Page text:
It’s been a busy week at Pusher! I’ve been on the road this week, and it’s always great to go out there and meet the people who make our products great – the makers that use our API to create brilliant real-time experiences – as well as those that may not have used our product before. I’ve had the opportunity to meet both types of people this week that I wanted to share with you all.
Last week, I visited HydraHack in Birmingham. For those who missed my blogpost last week about it, HydraHack is an event put on by 383 Project’s Leon Barrett in Vertu Bar, situated in Birmingham’s Jewellery Quarter. I pitched up at about 6pm and had the pleasure to talk to some of Birmingham’s makers and hacker scene.
Around 60 people attended – mostly developers but we also had a good number of creatives and business-thinkers on site, making this one of the most diverse events that I’ve spoken at so far.
The theme for this meet-up was the Internet of Things. I covered what this means in my last post, and we at Pusher are very excited to be in on the ground floor in this exciting trend in computing. We believe we provide a great service to power the new generation of internet connected devices, backed by WebSockets and with abstractions available for many different languages and devices.
Leon took to the stage first to talk about his experiences as a developer working on IoT projects and showed off a really interesting hack using our API and geofencing, to track the location of his wife as she travels home from work. Leon has kindly provided us with a video of his hack to show here:
I was preceded by two fantastic talks by Jing Lu of Black Country Atelier and Scott Crowther of the University of Warwick. Jing spoke about her experiences travelling the country, delivering “tailor made events and workshops for schools and cultural venues”, and told us about how she used Arduinos and 3D printers. Sounds like a lot of fun to me! Scott gave an inspiring talk about the state of the IoT and painted a picture of a promising future for the Internet of Things that we can all get excited about.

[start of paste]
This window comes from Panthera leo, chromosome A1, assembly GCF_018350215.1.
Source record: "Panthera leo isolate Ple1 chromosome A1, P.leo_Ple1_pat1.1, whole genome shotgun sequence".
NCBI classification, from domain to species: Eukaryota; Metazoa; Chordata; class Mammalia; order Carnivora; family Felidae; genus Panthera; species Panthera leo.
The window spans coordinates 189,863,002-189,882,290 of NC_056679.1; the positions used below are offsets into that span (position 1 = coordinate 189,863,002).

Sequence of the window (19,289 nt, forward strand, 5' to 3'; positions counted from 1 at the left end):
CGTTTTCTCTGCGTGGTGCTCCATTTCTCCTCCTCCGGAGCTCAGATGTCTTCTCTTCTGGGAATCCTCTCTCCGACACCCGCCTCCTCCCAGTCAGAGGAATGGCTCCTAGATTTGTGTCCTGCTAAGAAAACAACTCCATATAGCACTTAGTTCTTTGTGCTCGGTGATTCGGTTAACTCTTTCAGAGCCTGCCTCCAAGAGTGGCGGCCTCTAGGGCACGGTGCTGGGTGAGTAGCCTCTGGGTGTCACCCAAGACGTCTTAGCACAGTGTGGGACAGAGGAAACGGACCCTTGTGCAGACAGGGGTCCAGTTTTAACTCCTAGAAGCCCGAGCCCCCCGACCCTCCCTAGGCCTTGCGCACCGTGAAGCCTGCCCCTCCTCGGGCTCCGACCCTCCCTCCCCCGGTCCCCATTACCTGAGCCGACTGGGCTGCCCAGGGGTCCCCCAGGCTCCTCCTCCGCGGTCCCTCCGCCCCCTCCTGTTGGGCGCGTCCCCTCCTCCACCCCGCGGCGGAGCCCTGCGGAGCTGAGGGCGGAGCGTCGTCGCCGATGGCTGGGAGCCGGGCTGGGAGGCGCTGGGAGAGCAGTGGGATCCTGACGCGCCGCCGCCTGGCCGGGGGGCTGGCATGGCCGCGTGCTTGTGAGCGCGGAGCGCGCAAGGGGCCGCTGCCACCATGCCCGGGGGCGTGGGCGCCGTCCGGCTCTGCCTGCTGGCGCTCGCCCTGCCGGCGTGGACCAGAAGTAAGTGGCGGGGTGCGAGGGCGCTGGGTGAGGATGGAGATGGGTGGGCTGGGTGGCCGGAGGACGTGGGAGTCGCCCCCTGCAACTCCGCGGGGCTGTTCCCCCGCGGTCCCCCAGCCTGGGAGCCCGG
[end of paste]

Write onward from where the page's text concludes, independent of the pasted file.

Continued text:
I took to the stage shortly after to speak about how Pusher can provide the missing piece of the real-time IoT puzzle. A quick show of hands at the beginning of the talk showed me that not many people in the room had used our API before – a prime opportunity for me to try and impress! I talked briefly about how there’s never been a better time to start tinkering with IoT hardware; the hardware and software are cheaper and easier than ever before, and the protocols to make something like IoT work well are maturing well and still evolving.
I then spoke about the core features of our service that make us a great fit for IoT devices:
- WebSockets Everywhere. We provide you with a number of client and server libraries backed by our infrastructure, that abstracts away some of the nastier bits involved with running a real-time app based on WebSockets. With our consistent API and documentation, you can get up and running publishing events (almost) instantly from your IoT device within a matter of minutes.
- Client Events allow devices to message and trigger events on other devices subscribed to the same channel.
- Presence Channels provide you with a simple way to get information about all the users connected to a particular channel, providing plenty of scope for “Who’s in the room?”-style hacks.
- WebHooks allow you to trigger actions on other APIs and web services by sending a JSON encoded “notification” to them.
I took a moment or so to give a shout out two makers in our community who created fantastic libraries for using in IoT projects. Kevin Rohling created a fantastic C++ based abstraction for use with Arduino devices, so that you can send messages to an Arduino and have the device perform an action when an event is triggered.
I also spoke about a new Node.js client library by Dirk Bonhomme of TwitSpark, perfect for use on Linux based hardware like the Raspberry Pi and Tessel. It’s a very well written, well tested library that provides a large majority of the features that our pusher-js library has.
Following my talk, quite a number of people came up and asked questions about our API, which is always a good sign. I met a number of developers who seemed very interested about what our service had to offer and hoped to use our service on future projects. Hopefully I answered all of your questions and I’ll get to see some of the cool stuff you’ve been making very soon!
Thanks again to Leon for having me. I’m at a number of events over the coming months, so if you see me, come and say hello and chat about your project. I genuinely enjoy hearing about all the cool stuff the makers in our community are coming up with. If you don’t see me and have questions about anything we do at Pusher, feel free to give me a shout via Twitter.